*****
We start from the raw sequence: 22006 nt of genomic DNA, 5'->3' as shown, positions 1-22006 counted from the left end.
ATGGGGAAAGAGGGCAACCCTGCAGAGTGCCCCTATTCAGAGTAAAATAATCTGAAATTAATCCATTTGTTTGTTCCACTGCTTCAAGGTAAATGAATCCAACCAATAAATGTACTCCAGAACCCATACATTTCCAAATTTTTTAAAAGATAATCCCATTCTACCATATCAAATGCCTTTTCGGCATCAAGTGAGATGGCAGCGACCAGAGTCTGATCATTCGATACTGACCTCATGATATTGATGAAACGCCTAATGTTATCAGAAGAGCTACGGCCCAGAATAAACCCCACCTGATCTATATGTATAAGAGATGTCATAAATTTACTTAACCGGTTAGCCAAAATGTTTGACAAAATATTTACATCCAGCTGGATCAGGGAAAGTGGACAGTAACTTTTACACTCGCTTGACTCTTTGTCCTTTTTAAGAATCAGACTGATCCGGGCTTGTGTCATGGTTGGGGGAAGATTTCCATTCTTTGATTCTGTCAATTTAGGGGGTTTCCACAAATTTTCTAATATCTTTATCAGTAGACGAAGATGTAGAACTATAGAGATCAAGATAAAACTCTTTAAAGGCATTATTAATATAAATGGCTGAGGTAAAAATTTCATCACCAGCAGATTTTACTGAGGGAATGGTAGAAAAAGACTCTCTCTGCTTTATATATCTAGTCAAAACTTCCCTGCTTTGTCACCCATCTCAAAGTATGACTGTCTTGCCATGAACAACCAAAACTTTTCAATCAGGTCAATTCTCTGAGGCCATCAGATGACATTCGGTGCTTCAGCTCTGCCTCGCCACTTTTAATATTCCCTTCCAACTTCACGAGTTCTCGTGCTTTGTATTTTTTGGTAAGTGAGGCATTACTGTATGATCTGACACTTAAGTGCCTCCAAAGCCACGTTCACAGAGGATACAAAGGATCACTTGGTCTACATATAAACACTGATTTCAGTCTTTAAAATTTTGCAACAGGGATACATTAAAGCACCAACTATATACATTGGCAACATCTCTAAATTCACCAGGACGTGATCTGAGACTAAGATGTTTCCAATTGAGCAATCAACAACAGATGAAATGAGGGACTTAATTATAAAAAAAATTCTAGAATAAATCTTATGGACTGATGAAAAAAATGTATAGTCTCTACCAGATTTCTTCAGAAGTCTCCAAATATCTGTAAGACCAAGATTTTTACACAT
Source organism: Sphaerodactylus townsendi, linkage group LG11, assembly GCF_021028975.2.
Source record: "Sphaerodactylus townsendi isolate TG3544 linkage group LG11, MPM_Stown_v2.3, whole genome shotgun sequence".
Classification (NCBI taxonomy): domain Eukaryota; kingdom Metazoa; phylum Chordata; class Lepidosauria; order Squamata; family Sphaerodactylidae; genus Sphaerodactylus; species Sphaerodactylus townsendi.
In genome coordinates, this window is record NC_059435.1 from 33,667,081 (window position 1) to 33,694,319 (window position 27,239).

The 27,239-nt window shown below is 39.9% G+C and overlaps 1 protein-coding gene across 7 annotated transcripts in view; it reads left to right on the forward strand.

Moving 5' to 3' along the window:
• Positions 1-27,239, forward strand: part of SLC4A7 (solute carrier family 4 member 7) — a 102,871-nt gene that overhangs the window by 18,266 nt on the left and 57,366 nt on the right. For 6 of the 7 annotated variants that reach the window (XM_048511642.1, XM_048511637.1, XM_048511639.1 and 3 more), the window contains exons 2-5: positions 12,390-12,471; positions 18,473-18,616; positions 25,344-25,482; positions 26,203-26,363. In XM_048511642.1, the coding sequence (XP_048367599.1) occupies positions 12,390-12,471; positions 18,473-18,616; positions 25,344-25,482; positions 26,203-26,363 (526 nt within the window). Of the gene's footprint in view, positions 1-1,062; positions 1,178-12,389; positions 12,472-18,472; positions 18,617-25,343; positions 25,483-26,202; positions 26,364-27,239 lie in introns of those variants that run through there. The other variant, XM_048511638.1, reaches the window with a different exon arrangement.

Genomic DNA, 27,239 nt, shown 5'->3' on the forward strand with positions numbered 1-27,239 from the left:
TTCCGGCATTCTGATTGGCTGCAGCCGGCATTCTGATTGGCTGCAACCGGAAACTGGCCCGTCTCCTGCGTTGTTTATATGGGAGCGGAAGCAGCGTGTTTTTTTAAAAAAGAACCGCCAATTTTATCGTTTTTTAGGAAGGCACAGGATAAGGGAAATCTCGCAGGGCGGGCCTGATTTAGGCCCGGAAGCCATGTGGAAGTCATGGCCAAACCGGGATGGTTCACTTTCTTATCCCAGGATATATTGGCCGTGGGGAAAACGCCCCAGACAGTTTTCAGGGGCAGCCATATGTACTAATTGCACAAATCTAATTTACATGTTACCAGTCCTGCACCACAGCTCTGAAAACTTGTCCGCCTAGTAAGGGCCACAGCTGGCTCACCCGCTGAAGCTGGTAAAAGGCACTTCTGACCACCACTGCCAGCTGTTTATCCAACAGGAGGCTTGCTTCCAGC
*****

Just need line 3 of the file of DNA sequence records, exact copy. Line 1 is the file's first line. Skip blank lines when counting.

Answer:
Source organism: Sphaerodactylus townsendi, linkage group LG11, assembly GCF_021028975.2.